Tuesday, August 2, 2016

It's a bust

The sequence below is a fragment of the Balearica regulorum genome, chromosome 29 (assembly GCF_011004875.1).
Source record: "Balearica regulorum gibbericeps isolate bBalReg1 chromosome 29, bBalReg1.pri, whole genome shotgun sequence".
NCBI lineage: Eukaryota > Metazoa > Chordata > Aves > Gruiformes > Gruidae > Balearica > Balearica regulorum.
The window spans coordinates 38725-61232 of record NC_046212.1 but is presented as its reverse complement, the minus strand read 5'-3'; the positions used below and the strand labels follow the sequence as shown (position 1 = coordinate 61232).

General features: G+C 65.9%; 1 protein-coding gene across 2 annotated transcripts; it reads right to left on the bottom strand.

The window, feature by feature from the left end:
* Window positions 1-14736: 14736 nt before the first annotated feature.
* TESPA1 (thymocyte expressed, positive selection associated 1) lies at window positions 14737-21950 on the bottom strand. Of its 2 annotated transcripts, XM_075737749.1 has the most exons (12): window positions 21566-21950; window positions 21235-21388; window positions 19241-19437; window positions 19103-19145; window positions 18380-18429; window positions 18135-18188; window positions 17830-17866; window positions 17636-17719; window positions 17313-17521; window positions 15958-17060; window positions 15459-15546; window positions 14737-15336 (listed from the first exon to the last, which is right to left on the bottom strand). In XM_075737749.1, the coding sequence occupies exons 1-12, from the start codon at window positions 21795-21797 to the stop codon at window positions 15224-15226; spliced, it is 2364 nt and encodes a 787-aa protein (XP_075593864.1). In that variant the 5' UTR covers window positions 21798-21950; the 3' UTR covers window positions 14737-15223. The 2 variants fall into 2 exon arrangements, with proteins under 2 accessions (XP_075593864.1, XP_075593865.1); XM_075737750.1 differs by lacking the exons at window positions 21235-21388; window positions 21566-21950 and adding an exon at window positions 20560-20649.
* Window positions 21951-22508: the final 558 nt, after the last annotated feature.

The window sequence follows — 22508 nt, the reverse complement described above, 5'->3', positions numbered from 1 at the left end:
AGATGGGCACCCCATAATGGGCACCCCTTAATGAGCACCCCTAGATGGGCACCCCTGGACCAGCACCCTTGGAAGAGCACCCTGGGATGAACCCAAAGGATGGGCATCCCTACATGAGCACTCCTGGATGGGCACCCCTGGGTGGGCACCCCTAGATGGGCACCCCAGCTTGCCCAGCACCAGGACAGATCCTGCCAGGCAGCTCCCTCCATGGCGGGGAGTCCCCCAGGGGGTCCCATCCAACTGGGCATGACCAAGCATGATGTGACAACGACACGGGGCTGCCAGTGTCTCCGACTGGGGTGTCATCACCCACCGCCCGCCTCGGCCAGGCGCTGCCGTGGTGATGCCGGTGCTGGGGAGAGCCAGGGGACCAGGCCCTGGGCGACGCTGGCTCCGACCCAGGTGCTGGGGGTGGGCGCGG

Briefly...football is a bust this season with Phnom Penh Crown's campaign getting off to the worst possible start and never really recovering. We are in 6th place right now, five games to go and only pride to salvage. Our hopes of a third consecutive championship are long gone. I will write a book one day about the ups and downs in Cambodian football but suffice to say, we haven't reached the heights that we did over the past two years. Club football in Cambodia is still languishing far behind the interest being shown in the national team. We have our own stadium and the best pitch in the country and are the reigning champions but we still find it hard to get a good crowd at our RSN Stadium (by which I mean more than 2,000+). We've done it 3 or 4 times this season but when we play one of the lesser teams the attendance numbers drop to the late hundreds or hovering around 1,000. We have continued to build our support online (facebook, youtube, etc) but its not materializing into bums on seats yet, while the national team get around 50K+ for home matches, come rain or shine. So the interest in football is definitely out there amongst the Khmer public but converting that into people coming to watch league matches is a tough ask right now. It doesn't help that nearly every game is televised live either. This apathy for club sides applies to all teams, not just us. There is talk of taking clubs out to the provinces to drum up support but so far only Svay Rieng have ventured outside of the capital. Until teams get serious with developing their own identity, helped by regional backing from the fans who take ownership for their teams, then we will likely continue to struggle. Neighbouring countries, especially Thailand, have been successful with this approach, but I think it will be a while before Cambodia takes the bull by the horns and does the same thing. Also missing at league matches is passion. A real heartfelt passion for football is not something that comes easily to the Khmers. The national team generates a mexican wave or two, some local-flavour dancing and obviously lots of selfies, but organised chanting/singing, etc is absent. If you shout loudly at a game, heads turn in your direction, its something out of the ordinary, not the norm; which is weird in the extreme for someone brought up on a diet of British football. Just a few thoughts as I get back into the swing of writing again.

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